And just as with sweet soups, steamed milk pudding isn’t just a delicious treat. Milk is rich in calcium and protein, and it contains proteins that can maintain the elasticity of the skin as it ages. “A lot of students come for a bowl before their exams to give themselves a shot of brain booster,” Fung laughs. They won’t be getting the most traditional version of the pudding, however. Fung says that buffalo milk isn’t widely available in Hong Kong, so local steamed milk puddings are made with cow’s milk.
The break with tradition doesn’t discourage customers from flooding in for these late-night desserts. Tei Mou Koon sells as many as 100 to 200 bowls of black sesame sweet soup and steamed milk pudding per day in winter, and around half as many in summer. Black sesame soup remains the shop’s best-selling dish, even if it also offers more contemporary desserts like mango pancakes. Cody Ng, a university student who lives in Kowloon City, says she has been a regular for four or five years and is a fan of the traditional duo. “My mom says the traditional desserts there remind her of her childhood,” she says. “Sometimes I order them to know more about old Hong Kong.”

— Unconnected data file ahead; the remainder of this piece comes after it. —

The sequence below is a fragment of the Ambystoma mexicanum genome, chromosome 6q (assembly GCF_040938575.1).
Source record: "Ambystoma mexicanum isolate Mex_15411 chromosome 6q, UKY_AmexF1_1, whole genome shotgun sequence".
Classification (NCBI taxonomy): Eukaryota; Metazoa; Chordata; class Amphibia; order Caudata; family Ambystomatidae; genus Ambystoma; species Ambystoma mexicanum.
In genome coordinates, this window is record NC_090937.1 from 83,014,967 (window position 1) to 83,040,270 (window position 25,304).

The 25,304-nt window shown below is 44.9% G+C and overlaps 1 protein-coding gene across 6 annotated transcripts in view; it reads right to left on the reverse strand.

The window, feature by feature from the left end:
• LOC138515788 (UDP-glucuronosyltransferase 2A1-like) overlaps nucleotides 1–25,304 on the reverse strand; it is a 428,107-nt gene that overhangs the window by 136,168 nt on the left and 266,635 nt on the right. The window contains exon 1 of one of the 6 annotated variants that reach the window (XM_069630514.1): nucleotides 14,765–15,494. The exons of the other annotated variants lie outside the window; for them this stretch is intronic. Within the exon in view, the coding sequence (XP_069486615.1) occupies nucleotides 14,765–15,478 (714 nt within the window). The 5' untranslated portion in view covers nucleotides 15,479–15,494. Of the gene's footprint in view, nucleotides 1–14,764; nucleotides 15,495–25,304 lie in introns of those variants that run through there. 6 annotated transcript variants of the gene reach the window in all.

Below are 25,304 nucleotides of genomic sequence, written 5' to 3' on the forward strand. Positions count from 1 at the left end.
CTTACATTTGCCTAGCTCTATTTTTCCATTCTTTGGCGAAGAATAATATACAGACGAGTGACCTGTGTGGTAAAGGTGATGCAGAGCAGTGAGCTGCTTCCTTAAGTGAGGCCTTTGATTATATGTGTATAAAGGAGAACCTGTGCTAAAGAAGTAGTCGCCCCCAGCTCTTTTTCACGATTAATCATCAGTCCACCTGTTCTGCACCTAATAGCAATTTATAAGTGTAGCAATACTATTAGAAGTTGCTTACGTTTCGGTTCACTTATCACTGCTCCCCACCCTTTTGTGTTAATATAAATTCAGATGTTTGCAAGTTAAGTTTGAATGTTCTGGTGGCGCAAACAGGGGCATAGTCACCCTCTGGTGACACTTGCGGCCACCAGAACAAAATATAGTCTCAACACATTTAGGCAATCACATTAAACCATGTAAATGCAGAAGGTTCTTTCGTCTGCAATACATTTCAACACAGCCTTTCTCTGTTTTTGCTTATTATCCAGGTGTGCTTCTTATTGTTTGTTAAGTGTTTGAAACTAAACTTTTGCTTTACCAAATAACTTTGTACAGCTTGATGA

Fung agrees that traditional sweet soups and puddings aren’t just meant for the older generation. “My mom fed me with these nourishing desserts when I was small. After I grew up, they’ve become my go-to comfort food,” she says. “And it’s not just about the dishes, customers come here to hang out with their friends.” In every way, across generations and distance, this simple black and white couple binds Hongkongers together with their sweetness.